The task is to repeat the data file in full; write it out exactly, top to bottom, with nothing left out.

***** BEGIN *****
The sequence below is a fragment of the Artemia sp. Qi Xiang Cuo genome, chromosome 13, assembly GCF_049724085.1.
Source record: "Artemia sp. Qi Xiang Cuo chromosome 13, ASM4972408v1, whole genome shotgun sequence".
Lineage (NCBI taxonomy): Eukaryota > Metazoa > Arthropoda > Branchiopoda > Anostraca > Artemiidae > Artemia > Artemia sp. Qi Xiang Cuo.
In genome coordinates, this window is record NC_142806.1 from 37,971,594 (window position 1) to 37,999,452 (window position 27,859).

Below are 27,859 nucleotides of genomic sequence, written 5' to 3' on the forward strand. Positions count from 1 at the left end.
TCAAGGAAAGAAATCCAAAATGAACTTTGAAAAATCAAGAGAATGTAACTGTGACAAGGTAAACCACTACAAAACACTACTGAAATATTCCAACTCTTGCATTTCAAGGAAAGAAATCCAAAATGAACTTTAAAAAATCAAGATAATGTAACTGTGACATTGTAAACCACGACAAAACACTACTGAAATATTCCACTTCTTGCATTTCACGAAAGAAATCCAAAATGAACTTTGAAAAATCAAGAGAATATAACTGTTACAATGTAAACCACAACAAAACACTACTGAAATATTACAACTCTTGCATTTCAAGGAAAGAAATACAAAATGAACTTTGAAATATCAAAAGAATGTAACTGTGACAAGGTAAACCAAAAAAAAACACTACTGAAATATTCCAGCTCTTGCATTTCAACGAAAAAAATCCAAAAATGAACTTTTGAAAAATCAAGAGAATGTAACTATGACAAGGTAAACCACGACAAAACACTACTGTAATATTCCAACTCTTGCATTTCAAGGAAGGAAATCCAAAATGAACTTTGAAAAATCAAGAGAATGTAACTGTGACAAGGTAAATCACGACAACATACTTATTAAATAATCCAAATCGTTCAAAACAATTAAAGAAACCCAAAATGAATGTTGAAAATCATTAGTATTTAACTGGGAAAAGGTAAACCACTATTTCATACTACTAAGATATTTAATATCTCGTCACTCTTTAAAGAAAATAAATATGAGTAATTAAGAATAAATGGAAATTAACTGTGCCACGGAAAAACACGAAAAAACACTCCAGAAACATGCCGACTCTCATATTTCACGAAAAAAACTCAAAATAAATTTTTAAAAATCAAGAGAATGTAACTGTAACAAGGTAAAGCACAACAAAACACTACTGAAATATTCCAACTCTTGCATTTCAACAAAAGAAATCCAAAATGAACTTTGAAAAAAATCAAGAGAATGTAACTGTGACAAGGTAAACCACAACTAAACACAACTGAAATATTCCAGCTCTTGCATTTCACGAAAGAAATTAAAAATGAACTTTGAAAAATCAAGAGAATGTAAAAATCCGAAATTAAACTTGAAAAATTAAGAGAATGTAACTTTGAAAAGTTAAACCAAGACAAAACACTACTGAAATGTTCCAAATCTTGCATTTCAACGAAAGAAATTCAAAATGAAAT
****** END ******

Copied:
The sequence below is a fragment of the Artemia sp. Qi Xiang Cuo genome, chromosome 13, assembly GCF_049724085.1.
Source record: "Artemia sp. Qi Xiang Cuo chromosome 13, ASM4972408v1, whole genome shotgun sequence".
Lineage (NCBI taxonomy): Eukaryota > Metazoa > Arthropoda > Branchiopoda > Anostraca > Artemiidae > Artemia > Artemia sp. Qi Xiang Cuo.
In genome coordinates, this window is record NC_142806.1 from 37,971,594 (window position 1) to 37,999,452 (window position 27,859).

Below are 27,859 nucleotides of genomic sequence, written 5' to 3' on the forward strand. Positions count from 1 at the left end.
TCAAGGAAAGAAATCCAAAATGAACTTTGAAAAATCAAGAGAATGTAACTGTGACAAGGTAAACCACTACAAAACACTACTGAAATATTCCAACTCTTGCATTTCAAGGAAAGAAATCCAAAATGAACTTTAAAAAATCAAGATAATGTAACTGTGACATTGTAAACCACGACAAAACACTACTGAAATATTCCACTTCTTGCATTTCACGAAAGAAATCCAAAATGAACTTTGAAAAATCAAGAGAATATAACTGTTACAATGTAAACCACAACAAAACACTACTGAAATATTACAACTCTTGCATTTCAAGGAAAGAAATACAAAATGAACTTTGAAATATCAAAAGAATGTAACTGTGACAAGGTAAACCAAAAAAAAACACTACTGAAATATTCCAGCTCTTGCATTTCAACGAAAAAAATCCAAAAATGAACTTTTGAAAAATCAAGAGAATGTAACTATGACAAGGTAAACCACGACAAAACACTACTGTAATATTCCAACTCTTGCATTTCAAGGAAGGAAATCCAAAATGAACTTTGAAAAATCAAGAGAATGTAACTGTGACAAGGTAAATCACGACAACATACTTATTAAATAATCCAAATCGTTCAAAACAATTAAAGAAACCCAAAATGAATGTTGAAAATCATTAGTATTTAACTGGGAAAAGGTAAACCACTATTTCATACTACTAAGATATTTAATATCTCGTCACTCTTTAAAGAAAATAAATATGAGTAATTAAGAATAAATGGAAATTAACTGTGCCACGGAAAAACACGAAAAAACACTCCAGAAACATGCCGACTCTCATATTTCACGAAAAAAACTCAAAATAAATTTTTAAAAATCAAGAGAATGTAACTGTAACAAGGTAAAGCACAACAAAACACTACTGAAATATTCCAACTCTTGCATTTCAACAAAAGAAATCCAAAATGAACTTTGAAAAAAATCAAGAGAATGTAACTGTGACAAGGTAAACCACAACTAAACACAACTGAAATATTCCAGCTCTTGCATTTCACGAAAGAAATTAAAAATGAACTTTGAAAAATCAAGAGAATGTAAAAATCCGAAATTAAACTTGAAAAATTAAGAGAATGTAACTTTGAAAAGTTAAACCAAGACAAAACACTACTGAAATGTTCCAAATCTTGCATTTCAACGAAAGAAATTCAAAATGAAAT